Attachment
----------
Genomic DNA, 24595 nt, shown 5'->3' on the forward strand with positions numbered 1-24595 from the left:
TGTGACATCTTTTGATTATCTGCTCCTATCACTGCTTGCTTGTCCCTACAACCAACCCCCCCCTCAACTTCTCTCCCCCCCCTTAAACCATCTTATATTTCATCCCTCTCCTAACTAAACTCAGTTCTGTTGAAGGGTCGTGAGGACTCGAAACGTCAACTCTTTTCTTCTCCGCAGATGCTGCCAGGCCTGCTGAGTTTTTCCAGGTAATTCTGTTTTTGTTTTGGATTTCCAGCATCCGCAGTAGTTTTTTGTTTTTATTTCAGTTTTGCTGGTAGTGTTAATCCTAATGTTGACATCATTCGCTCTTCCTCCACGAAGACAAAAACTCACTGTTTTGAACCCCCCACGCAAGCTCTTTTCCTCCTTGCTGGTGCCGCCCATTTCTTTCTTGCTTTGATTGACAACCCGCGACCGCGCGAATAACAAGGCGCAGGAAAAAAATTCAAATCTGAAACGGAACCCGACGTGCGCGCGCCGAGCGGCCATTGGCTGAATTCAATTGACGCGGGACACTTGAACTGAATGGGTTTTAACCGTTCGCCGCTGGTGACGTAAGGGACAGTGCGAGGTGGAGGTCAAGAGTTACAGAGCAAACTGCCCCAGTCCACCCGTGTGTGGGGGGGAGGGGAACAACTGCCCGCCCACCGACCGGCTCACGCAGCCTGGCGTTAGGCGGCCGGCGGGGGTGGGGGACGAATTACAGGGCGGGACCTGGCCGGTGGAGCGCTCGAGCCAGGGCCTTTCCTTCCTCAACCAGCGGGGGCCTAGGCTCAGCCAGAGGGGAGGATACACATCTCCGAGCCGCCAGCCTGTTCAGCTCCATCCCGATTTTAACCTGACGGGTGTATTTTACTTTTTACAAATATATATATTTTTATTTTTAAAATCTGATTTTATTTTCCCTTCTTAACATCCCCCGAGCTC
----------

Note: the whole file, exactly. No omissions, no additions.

Genomic DNA, 24595 nt, shown 5'->3' on the forward strand with positions numbered 1-24595 from the left:
TGTGACATCTTTTGATTATCTGCTCCTATCACTGCTTGCTTGTCCCTACAACCAACCCCCCCCTCAACTTCTCTCCCCCCCCTTAAACCATCTTATATTTCATCCCTCTCCTAACTAAACTCAGTTCTGTTGAAGGGTCGTGAGGACTCGAAACGTCAACTCTTTTCTTCTCCGCAGATGCTGCCAGGCCTGCTGAGTTTTTCCAGGTAATTCTGTTTTTGTTTTGGATTTCCAGCATCCGCAGTAGTTTTTTGTTTTTATTTCAGTTTTGCTGGTAGTGTTAATCCTAATGTTGACATCATTCGCTCTTCCTCCACGAAGACAAAAACTCACTGTTTTGAACCCCCCACGCAAGCTCTTTTCCTCCTTGCTGGTGCCGCCCATTTCTTTCTTGCTTTGATTGACAACCCGCGACCGCGCGAATAACAAGGCGCAGGAAAAAAATTCAAATCTGAAACGGAACCCGACGTGCGCGCGCCGAGCGGCCATTGGCTGAATTCAATTGACGCGGGACACTTGAACTGAATGGGTTTTAACCGTTCGCCGCTGGTGACGTAAGGGACAGTGCGAGGTGGAGGTCAAGAGTTACAGAGCAAACTGCCCCAGTCCACCCGTGTGTGGGGGGGAGGGGAACAACTGCCCGCCCACCGACCGGCTCACGCAGCCTGGCGTTAGGCGGCCGGCGGGGGTGGGGGACGAATTACAGGGCGGGACCTGGCCGGTGGAGCGCTCGAGCCAGGGCCTTTCCTTCCTCAACCAGCGGGGGCCTAGGCTCAGCCAGAGGGGAGGATACACATCTCCGAGCCGCCAGCCTGTTCAGCTCCATCCCGATTTTAACCTGACGGGTGTATTTTACTTTTTACAAATATATATATTTTTATTTTTAAAATCTGATTTTATTTTCCCTTCTTAACATCCCCCGAGCTC